Game Objective: Rack up and break as you would do in a standard game. The idea of Baca pool is to start potting either the stripes or the spots one after another. Start with a score of 10. If you miss a shot or commit a foul, then you remove a point from the total. Only aim for the spots or stripes as it adds to the challenge. Play across 10 rounds and see how close to a perfect 100 you can get your score.

TRICK SHOT

Players: 1.

Ages: All ages.

Length of Play: 5 – 10 minutes depending on how many shots you choose to do.

Why it’s fun: Uses the same principles as a similar game in Target Pool. Another drill rather than a game, this one has more of a ‘wow’ factor that may impress any interested onlookers. If you can master these, then there won’t be many pool shots that you can’t do.

Game Objective: This game doesn’t require racking up or breaking. You will need the balls in order to set up different scenarios that you are challenging yourself to pot. The idea of Trick Shot is to bounce the cue ball off of the cushion to attempt to pot the balls. When playing a competitive game, there will be different scenarios where the only way you can pot a ball is by cannoning it off the cushion. Being able to do this can really help you out in tricky situations.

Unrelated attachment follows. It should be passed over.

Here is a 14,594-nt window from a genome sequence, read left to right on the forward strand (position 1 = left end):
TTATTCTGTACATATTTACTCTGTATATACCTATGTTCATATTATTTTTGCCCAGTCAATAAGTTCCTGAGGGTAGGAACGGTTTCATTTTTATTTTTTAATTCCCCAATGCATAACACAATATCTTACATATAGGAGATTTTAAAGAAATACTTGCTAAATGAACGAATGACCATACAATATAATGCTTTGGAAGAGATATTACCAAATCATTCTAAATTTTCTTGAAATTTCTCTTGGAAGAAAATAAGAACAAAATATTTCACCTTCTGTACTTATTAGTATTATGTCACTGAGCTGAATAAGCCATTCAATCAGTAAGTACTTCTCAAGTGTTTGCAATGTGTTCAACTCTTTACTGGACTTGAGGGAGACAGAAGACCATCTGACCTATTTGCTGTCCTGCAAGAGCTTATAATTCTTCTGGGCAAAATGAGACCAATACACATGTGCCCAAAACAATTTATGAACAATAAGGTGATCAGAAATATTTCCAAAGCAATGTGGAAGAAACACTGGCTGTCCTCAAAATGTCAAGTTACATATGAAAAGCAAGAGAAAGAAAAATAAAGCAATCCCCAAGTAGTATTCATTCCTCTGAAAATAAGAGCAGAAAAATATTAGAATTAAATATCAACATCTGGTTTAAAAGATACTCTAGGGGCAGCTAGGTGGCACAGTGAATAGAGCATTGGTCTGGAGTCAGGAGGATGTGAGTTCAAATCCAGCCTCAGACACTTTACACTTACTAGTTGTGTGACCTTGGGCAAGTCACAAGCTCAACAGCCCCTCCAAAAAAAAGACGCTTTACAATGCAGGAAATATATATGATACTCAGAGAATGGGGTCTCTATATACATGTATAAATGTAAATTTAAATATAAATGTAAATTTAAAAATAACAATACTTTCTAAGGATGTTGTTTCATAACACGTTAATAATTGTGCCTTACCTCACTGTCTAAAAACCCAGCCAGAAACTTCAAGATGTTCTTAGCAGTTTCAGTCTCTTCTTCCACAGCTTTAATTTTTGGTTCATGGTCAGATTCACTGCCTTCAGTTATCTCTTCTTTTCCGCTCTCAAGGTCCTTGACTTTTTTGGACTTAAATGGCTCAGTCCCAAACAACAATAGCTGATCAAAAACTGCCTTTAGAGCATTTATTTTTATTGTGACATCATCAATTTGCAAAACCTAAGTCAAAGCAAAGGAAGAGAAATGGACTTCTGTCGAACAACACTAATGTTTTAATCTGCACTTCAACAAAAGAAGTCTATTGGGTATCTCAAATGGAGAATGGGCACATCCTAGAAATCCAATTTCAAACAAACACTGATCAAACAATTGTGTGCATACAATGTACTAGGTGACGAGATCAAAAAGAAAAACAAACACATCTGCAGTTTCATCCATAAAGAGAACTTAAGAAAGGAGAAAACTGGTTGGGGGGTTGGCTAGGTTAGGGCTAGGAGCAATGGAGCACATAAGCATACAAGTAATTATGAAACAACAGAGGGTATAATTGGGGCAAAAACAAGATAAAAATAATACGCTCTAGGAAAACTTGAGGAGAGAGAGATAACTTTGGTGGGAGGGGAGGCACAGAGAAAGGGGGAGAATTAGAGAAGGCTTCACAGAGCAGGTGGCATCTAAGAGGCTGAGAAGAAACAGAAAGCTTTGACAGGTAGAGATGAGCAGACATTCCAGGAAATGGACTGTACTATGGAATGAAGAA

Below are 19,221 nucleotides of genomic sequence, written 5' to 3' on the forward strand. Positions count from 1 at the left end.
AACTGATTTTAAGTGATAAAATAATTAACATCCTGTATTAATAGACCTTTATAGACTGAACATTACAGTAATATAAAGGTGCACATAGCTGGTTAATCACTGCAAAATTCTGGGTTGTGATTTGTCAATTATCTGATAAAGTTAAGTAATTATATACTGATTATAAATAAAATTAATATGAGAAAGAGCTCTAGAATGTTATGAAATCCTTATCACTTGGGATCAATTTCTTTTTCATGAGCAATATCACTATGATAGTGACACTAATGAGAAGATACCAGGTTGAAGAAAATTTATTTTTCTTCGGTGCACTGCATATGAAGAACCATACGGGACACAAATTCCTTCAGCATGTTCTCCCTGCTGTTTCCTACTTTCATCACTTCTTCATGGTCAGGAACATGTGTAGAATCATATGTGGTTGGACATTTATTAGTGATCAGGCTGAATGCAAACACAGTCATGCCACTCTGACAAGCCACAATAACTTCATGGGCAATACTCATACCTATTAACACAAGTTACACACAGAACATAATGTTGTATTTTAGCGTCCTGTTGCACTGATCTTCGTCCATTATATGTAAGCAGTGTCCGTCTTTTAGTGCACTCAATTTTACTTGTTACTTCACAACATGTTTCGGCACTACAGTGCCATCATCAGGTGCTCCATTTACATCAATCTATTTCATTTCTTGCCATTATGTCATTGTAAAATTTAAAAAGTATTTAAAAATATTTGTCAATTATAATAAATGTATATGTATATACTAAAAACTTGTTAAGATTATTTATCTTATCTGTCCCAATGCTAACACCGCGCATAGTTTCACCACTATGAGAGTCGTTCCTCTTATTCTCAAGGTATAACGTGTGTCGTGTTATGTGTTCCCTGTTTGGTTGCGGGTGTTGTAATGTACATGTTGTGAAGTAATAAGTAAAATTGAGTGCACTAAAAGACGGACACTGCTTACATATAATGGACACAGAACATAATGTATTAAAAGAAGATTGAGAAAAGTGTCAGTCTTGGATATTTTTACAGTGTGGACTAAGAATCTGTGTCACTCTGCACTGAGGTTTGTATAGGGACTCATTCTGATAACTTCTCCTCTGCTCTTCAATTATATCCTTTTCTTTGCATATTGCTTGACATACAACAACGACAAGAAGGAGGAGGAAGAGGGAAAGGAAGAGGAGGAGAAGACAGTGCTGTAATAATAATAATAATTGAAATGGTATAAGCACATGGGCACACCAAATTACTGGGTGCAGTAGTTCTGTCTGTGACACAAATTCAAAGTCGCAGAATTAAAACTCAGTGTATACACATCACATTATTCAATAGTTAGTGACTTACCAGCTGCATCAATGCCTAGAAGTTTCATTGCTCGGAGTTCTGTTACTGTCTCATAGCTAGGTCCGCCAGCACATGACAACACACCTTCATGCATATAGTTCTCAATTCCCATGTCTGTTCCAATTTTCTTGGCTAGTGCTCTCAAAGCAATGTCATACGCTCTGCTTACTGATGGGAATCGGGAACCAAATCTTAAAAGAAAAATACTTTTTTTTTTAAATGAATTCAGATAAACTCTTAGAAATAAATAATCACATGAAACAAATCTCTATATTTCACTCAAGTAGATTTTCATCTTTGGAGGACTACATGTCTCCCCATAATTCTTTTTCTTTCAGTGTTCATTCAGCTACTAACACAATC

CLEAR UP

Players: 1.

Ages: All ages.

Length of Play: 10 – 15 minutes.

Why it’s fun: Clear Up teaches players how to pocket each ball so that they set themselves up for the next pot. It’s an entertaining way to take your pool skills to the next level and make players understand that there is more to a shot than just being able to pot.

Game Objective: Set up your game by positioning the balls around each pocket, but don’t put them right over the pocket as this would make the game too easy. Putting them against the cushion is ideal as it gives players a bit of challenge. The goal is to be able to pot each ball without missing. You will need to plan your shot so that the cue ball not only pots but is also in position to be able to make the next shot. If you miss, start again from the beginning.

SNOOKER POOL

Players: 1.

Ages: All ages.

Length of Play: 10 – 15 minutes.

Why it’s fun: Combining the gameplay of pool with the scoring of snooker, playing this solo game gives a new perspective on playing shots. Sometimes the most obvious shots aren’t the best ones to take and this game epitomises this nicely.